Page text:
Partner: “BBC plays old Star Trek late at night. And, you know what struck me? Data – their Android who is heavily coded as old-school ASD, mind you – did a poetry reading. And, it wasn’t great. But, everyone showed up for him, from the captain on down, and they appreciated it and helped him enjoy things that he enjoyed. Because what’s the harm in having fun being weird? Why not just be supportive?”

Lavender: “I saw a meme this morning from a neurodiverse group saying isn’t it frustrating how neurotypicals love to tell each other to stop trying to fit in, ‘you do you’, and ‘whatever you are, be the best that thing you can be!’ But, then they love to turn around and tell us constantly how we should just be more like everyone else?”

Partner: “Even Geordi, when pressed, was just like, well, your poetry was very clever and technically correct. Your iambic pentameter was spot on and you had some good word play, but it wasn’t really emotionally evocative. And Data was like, ‘Great, I’ll work on that.’ End of story. Why can’t that just be how everyone interacts?”

Lavender: “Honestly? Technically correct and clever wordplay are pretty much all I even want out of my poetry. Emotionally evocative isn’t really required. I’m looking Data’s poetry up online.”

Lavender reads Data’s Ode to Spot poem online

Lavender (reading aloud and giggling): “This is awesome! I aspire to be as technically correct and clever a poet as Data someday. Hey, speaking of ‘possibly clever’, read this poem from 2017 that I wrote. I won’t be self-conscious about it. I promise! It’s not in Data’s league, but I think it’s kind of clever anyway!”

Partner (upon reading): “You rhymed ‘mood’ with ‘attitude’. That is just spectacular…”

Lavender: “Yes, I did. It takes skill to rhyme two different synonyms with each other. I appreciate myself for my depth as well as breath of word awareness.”

Partner (skeptically): “Okay, you do you…”

Lavender: “Wasn’t that the point of this whole conversation?”

Partner (pausing with his head through the rungs of a new barstool that we just got and that he had been playing with): “Thinking about it, I’m guessing this isn’t neurotypical behavior?”

Lavender (utterly oblivious to his deviation from normal social rules and thus focusing only on what two characters on t.v. are saying): “I don’t know. It’s maybe a bit blunt for neurotypicals to talk about their feelings quite that directly without all the usual politeness obfuscations, but it doesn’t seem particularly neurodiverse to me, either?”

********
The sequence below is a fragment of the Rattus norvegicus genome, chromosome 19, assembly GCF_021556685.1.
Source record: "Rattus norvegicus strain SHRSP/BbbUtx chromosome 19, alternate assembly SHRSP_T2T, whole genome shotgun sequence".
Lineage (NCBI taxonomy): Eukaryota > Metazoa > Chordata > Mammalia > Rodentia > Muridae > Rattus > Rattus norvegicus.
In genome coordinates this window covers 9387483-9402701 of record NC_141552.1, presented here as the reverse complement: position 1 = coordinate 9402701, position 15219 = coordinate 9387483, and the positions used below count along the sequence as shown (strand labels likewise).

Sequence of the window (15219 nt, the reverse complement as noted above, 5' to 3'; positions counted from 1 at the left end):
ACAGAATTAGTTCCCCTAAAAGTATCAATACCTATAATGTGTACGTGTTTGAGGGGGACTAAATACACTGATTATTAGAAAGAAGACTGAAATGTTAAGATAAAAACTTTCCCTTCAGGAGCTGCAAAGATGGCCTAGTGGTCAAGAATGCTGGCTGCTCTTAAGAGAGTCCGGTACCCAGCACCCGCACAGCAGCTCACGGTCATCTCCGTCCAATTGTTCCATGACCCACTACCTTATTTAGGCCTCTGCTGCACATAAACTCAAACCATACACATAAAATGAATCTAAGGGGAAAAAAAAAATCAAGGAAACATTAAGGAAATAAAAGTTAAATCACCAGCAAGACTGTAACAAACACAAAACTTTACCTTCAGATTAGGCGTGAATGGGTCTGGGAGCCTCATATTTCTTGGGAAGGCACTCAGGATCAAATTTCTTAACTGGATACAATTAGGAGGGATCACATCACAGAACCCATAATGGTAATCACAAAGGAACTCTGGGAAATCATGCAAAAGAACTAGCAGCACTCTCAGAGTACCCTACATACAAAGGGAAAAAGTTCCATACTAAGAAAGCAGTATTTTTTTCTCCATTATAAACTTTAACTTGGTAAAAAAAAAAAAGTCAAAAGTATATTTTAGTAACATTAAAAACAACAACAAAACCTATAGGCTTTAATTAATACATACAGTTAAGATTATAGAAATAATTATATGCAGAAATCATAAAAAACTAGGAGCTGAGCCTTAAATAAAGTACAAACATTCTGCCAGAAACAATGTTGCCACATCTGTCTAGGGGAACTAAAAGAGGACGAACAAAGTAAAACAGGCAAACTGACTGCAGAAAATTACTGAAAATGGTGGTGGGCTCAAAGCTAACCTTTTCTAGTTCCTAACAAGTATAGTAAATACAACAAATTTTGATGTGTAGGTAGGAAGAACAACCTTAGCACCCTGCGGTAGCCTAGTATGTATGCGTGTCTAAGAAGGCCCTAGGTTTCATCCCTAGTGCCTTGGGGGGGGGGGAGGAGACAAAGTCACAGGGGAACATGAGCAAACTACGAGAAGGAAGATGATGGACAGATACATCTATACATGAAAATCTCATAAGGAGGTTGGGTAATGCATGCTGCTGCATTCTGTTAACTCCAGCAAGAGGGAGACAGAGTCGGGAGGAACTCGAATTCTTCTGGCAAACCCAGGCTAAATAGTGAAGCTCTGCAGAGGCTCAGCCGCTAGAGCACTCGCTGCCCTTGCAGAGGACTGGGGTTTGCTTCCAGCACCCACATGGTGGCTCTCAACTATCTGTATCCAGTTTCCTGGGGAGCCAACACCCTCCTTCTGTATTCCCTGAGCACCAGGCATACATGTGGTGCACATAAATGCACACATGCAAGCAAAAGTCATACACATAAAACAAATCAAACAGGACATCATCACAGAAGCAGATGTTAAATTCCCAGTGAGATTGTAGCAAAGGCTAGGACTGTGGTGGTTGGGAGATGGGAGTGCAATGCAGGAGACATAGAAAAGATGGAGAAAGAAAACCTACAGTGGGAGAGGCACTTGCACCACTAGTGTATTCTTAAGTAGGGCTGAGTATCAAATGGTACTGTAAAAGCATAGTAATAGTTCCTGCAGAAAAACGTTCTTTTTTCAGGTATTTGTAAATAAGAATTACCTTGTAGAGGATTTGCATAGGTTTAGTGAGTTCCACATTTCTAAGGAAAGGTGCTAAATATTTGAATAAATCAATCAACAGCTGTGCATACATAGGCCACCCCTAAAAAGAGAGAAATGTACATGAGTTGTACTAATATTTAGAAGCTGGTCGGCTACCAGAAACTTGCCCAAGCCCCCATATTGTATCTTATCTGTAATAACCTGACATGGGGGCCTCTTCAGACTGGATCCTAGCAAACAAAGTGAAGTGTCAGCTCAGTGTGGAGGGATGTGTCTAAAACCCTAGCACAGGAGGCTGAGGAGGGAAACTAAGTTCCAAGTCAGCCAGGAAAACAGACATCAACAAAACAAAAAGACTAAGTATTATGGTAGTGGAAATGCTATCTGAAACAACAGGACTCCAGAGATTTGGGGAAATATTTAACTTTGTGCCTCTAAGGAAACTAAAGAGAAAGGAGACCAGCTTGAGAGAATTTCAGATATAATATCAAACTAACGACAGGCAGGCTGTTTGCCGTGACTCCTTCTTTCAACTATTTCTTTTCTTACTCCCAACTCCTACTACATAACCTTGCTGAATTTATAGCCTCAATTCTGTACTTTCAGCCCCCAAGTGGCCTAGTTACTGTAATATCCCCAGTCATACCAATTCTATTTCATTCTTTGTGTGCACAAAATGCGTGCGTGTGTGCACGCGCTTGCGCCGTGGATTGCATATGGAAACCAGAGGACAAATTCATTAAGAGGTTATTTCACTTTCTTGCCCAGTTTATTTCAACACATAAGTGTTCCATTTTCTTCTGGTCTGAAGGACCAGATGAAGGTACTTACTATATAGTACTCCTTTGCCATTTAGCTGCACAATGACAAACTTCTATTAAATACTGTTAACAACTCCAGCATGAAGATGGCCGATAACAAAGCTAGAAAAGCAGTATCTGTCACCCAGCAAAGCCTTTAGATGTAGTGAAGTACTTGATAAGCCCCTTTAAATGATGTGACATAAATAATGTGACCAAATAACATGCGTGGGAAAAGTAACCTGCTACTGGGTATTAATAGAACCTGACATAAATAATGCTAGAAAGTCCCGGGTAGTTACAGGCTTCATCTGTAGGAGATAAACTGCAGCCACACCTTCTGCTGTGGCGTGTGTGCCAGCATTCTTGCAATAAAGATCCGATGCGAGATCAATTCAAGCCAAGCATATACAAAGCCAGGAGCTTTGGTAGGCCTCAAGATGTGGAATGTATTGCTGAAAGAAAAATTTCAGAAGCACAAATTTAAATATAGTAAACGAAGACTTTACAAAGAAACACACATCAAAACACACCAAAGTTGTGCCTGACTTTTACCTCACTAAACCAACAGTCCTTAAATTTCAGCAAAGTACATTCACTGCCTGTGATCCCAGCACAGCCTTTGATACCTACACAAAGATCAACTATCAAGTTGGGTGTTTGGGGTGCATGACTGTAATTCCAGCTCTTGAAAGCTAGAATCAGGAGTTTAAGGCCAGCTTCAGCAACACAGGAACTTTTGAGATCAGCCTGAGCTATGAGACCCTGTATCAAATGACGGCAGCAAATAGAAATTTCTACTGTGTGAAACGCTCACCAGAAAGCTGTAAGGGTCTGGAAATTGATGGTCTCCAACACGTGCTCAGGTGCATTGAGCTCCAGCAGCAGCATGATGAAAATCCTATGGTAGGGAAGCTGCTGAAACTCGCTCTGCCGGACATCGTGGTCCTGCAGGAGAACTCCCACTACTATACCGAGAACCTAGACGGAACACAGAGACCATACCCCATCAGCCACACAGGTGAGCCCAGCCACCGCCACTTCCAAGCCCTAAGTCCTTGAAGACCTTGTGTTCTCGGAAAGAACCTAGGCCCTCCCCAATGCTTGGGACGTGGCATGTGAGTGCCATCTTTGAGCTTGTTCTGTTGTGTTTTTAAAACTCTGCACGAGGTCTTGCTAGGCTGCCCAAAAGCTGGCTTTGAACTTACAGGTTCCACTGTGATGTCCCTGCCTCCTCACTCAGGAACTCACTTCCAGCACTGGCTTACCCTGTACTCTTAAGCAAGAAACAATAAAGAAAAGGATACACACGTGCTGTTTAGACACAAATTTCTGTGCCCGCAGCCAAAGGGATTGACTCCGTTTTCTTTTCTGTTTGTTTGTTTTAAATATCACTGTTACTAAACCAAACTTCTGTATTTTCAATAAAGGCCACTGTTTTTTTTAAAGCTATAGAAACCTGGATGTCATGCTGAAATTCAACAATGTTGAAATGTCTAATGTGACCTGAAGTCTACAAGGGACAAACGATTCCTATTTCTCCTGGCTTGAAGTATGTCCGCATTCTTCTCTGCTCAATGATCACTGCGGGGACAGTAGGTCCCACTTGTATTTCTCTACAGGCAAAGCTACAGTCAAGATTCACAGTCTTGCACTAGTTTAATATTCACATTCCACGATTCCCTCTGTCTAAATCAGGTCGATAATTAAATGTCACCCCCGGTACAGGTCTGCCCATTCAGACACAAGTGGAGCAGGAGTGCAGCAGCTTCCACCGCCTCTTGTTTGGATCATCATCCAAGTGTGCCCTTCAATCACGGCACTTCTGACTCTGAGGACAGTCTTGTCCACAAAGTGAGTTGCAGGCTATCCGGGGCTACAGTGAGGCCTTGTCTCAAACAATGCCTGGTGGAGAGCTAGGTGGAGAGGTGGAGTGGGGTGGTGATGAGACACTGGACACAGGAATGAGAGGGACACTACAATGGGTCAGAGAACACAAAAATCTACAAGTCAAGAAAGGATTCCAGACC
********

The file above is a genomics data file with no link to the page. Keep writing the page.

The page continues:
Partner: “No, I mean this stool I’ve had over my head for the past fifteen minutes? I don’t think most neurotypicals will just happily play with a stool for fifteen minutes?”

Lavender (thinking): “Hmm. Probably not? Or have their spouse not notice the stool because playing with random household objects as stim toys just seems perfectly normal? I’m guessing that’s not very neurotypical either?”

Contestant on reality t.v. mentions having ‘eye contact issues’

Partner: “And, now that he’s mentioned it, I realize I can’t actually tell if reality t.v. participants are neurodiverse. Because even though I know they aren’t ‘real’ people when they are only in my t.v. – and not people I actually know – I apparently still find it painful to look directly in their eyes when they are looking directly at the camera. I didn’t notice that he doesn’t make eye contact until he told the camera he doesn’t make eye contact because I don’t make eye contact either!”

Watching Harry Potter (which we don’t exactly endorse because J.K. Rowling is a terrible person. It was just on the same channel we’d left on for hours already, and once we drifted into watching we, at least, were relieved to read that Daniel Radcliffe and other stars have taken public stands in favor of rights for all gender expressions.)

Lavender: “How does Lupin forget it’s the full moon? That’s, like, the literal most important part of his life?”

Partner and Lavender (two seconds later in unison): “Lycanthropy plus ADHD must suck!”

Partner twenty minutes further into the movie

Partner: “Wait. How do you remember your moon cycle with ADHD?”

Lavender: “Tracking apps and recurring subscriptions for necessities on Amazon.”

Partner: “Pause [the t.v.] for a moment. I’ve decided to embrace ADHD and tell you about something completely irrelevant to the show right now. Because I read about it a week ago, and I wanted to tell you then. But, I forgot about it almost immediately and never got to tell you. From now on, I’m just going to embrace that if I don’t say something the moment I think of it, I won’t be able to hold on to it.”

Lavender: “I don’t know know why you didn’t before? Interrupting me never bothers me. And, God knows, I do it enough to you…”